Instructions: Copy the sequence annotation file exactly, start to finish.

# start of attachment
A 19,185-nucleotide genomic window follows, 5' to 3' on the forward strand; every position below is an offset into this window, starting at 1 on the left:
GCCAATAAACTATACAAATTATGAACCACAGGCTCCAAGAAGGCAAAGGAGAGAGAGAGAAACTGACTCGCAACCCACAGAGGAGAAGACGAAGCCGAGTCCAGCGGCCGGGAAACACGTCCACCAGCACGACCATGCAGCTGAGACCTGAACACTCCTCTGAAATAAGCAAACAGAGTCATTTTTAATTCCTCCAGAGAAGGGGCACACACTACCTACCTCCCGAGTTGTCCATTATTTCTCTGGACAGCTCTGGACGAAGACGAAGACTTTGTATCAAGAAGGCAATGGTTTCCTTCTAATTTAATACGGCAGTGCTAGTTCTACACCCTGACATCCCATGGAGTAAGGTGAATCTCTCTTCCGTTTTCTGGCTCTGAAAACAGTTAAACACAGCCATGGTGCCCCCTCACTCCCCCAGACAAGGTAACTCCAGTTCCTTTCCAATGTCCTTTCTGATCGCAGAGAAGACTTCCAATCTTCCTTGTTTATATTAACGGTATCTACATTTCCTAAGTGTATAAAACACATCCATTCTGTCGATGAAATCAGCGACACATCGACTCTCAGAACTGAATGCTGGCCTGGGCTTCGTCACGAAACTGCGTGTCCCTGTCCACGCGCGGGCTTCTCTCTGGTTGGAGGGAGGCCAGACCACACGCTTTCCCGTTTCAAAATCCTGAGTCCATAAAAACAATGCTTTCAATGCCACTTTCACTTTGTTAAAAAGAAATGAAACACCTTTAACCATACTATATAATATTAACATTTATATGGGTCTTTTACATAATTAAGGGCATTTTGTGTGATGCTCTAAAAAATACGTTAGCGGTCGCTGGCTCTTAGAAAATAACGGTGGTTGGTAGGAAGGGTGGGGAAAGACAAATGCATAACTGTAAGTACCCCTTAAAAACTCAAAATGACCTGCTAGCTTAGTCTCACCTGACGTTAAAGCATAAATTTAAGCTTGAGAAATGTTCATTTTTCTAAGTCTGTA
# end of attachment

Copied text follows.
A 19,185-nucleotide genomic window follows, 5' to 3' on the forward strand; every position below is an offset into this window, starting at 1 on the left:
GCCAATAAACTATACAAATTATGAACCACAGGCTCCAAGAAGGCAAAGGAGAGAGAGAGAAACTGACTCGCAACCCACAGAGGAGAAGACGAAGCCGAGTCCAGCGGCCGGGAAACACGTCCACCAGCACGACCATGCAGCTGAGACCTGAACACTCCTCTGAAATAAGCAAACAGAGTCATTTTTAATTCCTCCAGAGAAGGGGCACACACTACCTACCTCCCGAGTTGTCCATTATTTCTCTGGACAGCTCTGGACGAAGACGAAGACTTTGTATCAAGAAGGCAATGGTTTCCTTCTAATTTAATACGGCAGTGCTAGTTCTACACCCTGACATCCCATGGAGTAAGGTGAATCTCTCTTCCGTTTTCTGGCTCTGAAAACAGTTAAACACAGCCATGGTGCCCCCTCACTCCCCCAGACAAGGTAACTCCAGTTCCTTTCCAATGTCCTTTCTGATCGCAGAGAAGACTTCCAATCTTCCTTGTTTATATTAACGGTATCTACATTTCCTAAGTGTATAAAACACATCCATTCTGTCGATGAAATCAGCGACACATCGACTCTCAGAACTGAATGCTGGCCTGGGCTTCGTCACGAAACTGCGTGTCCCTGTCCACGCGCGGGCTTCTCTCTGGTTGGAGGGAGGCCAGACCACACGCTTTCCCGTTTCAAAATCCTGAGTCCATAAAAACAATGCTTTCAATGCCACTTTCACTTTGTTAAAAAGAAATGAAACACCTTTAACCATACTATATAATATTAACATTTATATGGGTCTTTTACATAATTAAGGGCATTTTGTGTGATGCTCTAAAAAATACGTTAGCGGTCGCTGGCTCTTAGAAAATAACGGTGGTTGGTAGGAAGGGTGGGGAAAGACAAATGCATAACTGTAAGTACCCCTTAAAAACTCAAAATGACCTGCTAGCTTAGTCTCACCTGACGTTAAAGCATAAATTTAAGCTTGAGAAATGTTCATTTTTCTAAGTCTGTA